That said, you folks in the US are the only ones paying for it, as it's not even available in Canada! Caribou Crossing is just making its way into Canada, and we're the ones paying a premium for it ;)
Davin at Canadianwhisky.org has a very interesting write up of WhistlePig in which he notes that Alberta Premium and Hiram Walker are the only two Canadian distilleries which make 100% rye mash whiskey. Alberta uses unmalted and Walker uses malted rye.
Most people do seem to think WhistlePig is the flavor whiskey from Alberta, but I don't know that I've ever heard anything definitive.
While the distillate may be created in Canada, is it a Canadian Whisky in style? By this, I mean a combination of a straight with spirit whisky and up to nine point whatever percent other stuff.
My interpretation from those who have sampled it is that the "style" says American Straight not Canadian. Perhaps this is why people here use he weasel words when referring to it.
The Canadian distillery that Dave bought it from had it to color and flavor GNS to make Canadian Whiskey.
It got to be 10 years old because Canadian whiskey is slowing down in sales. On that note there are some "premium" Canadians coming out.
Also he can't say who he bought it from, just like here when someone buys bulk bourbon and creates a label they have agreeded not to reveal the source.
Canadian whisk(e)y in general has a very bad moniker in the US among whiskey fans, with many people refering to it as "brown vodka".
People who do their research can find the stuff worth talking about.
As a dual citizen born and raised in Canada, myself and nobody I ever grew up with drank whiskey, not even my parents or their friends, everyone drank beer. Whiskey was for really old farts (and I mean OLD)...
That's changing, all be it slowly.
Whistlepig's naming and labeling is probably one part accuracy but also one part marketing.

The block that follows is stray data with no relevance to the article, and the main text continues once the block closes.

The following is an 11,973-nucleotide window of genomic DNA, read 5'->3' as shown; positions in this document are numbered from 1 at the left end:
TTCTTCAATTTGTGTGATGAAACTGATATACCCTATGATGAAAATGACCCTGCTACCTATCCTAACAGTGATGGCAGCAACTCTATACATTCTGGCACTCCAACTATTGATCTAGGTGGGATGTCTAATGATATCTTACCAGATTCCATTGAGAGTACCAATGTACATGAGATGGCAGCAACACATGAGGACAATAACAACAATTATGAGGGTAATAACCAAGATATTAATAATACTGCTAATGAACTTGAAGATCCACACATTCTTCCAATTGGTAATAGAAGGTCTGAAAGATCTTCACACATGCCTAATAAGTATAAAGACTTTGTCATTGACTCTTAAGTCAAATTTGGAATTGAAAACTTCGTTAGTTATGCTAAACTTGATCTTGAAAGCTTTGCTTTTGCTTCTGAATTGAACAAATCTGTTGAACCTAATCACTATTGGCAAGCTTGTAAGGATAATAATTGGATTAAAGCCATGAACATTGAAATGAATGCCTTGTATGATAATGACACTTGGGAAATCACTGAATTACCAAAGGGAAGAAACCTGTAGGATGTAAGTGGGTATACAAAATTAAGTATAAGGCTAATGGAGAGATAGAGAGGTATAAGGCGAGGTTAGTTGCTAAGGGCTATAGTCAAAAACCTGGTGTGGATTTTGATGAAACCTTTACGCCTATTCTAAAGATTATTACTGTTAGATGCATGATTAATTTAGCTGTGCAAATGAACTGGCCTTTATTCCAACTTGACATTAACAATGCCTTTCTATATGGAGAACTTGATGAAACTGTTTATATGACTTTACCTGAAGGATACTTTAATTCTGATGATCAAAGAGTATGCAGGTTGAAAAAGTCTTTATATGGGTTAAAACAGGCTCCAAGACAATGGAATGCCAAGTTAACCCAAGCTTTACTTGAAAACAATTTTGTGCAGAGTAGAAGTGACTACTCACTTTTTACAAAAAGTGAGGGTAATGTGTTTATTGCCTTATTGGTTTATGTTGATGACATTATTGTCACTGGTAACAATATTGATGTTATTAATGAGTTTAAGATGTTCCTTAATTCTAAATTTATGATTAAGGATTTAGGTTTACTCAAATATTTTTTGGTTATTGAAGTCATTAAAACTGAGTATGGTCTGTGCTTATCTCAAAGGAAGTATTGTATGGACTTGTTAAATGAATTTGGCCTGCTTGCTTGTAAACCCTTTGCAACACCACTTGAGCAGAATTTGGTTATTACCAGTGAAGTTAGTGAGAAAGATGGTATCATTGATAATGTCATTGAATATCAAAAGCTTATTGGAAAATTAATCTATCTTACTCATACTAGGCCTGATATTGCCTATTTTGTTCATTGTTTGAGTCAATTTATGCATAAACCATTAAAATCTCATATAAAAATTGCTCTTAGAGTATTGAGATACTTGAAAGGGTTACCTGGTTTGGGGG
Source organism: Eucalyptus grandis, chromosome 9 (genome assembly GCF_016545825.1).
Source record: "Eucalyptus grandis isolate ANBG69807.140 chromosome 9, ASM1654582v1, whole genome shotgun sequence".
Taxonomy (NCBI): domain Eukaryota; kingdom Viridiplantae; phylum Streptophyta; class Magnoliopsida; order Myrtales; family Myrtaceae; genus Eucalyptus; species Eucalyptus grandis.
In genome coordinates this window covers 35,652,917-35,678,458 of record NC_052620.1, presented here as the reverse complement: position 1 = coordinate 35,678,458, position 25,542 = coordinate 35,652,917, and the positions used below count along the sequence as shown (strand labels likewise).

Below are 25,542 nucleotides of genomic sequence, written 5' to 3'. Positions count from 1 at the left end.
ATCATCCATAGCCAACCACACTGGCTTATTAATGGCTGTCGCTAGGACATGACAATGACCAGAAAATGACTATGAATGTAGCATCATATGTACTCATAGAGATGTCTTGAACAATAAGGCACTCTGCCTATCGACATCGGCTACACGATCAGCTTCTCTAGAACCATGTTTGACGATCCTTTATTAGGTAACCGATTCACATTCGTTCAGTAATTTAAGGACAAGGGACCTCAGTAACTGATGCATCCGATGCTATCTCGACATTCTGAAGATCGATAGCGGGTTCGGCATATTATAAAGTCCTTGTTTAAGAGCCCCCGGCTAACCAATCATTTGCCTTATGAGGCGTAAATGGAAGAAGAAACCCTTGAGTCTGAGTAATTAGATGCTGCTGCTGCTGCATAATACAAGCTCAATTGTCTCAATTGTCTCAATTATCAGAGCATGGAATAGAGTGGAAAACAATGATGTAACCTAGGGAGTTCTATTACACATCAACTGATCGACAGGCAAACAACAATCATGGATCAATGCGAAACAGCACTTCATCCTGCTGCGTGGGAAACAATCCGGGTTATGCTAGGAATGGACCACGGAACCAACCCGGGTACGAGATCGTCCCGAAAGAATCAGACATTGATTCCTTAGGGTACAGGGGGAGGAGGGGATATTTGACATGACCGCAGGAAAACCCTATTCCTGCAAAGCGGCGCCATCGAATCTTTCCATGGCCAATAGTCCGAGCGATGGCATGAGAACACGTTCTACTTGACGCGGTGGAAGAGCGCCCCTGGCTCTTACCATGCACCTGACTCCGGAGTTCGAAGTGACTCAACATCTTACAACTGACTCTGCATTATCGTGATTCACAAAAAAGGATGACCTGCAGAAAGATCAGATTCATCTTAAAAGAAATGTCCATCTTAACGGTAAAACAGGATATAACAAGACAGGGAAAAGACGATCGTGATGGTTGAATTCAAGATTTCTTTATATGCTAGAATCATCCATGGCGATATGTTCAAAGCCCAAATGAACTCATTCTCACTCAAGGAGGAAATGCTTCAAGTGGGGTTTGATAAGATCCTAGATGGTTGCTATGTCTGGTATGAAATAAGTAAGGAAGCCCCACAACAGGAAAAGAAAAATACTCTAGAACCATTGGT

What I do know, is that provincial liquor laws in Canada will make it near impossible for Canadians to get this product without paying a stupid amount of money, and that's a shame.
I basically prefer straights, but I'm also partial to Crown Royal, and really like the new CR Lot 16.
The "technically" need not be construed as a dig at Canada or Canadian whiskey. Whistlepig is whiskey made in Canada, true, but it is stylistically unlike what we know -- at least in the USA -- as Canadian whiskey, not so much because it is 100% rye or 10-years-old, but because it satisfies the American requirements for straight rye whiskey, which I assume no other Canadian-made whiskey that's available on the market can do, the following specifications specifically:
- Distilled at less than 80% ABV. Most Canadian whiskey is distilled much higher.
- Aged in new, charred oak barrels. Most Canadian whiskey is aged in used cooperage.
So if 'Canadian whiskey' means whiskey made in Canada, then it's Canadian whiskey, but if it means whiskey made in the Canadian whiskey style and recognizable as Canadian whiskey, then it's not, hence the "technically."
Aren't Crown Royal, and the others mentioned, really popular in the U.S.? I thought Canadian whisky always had a good image in the States.
Again, not trying to cause a ruckus; just wanted to cast another opinion on the matter.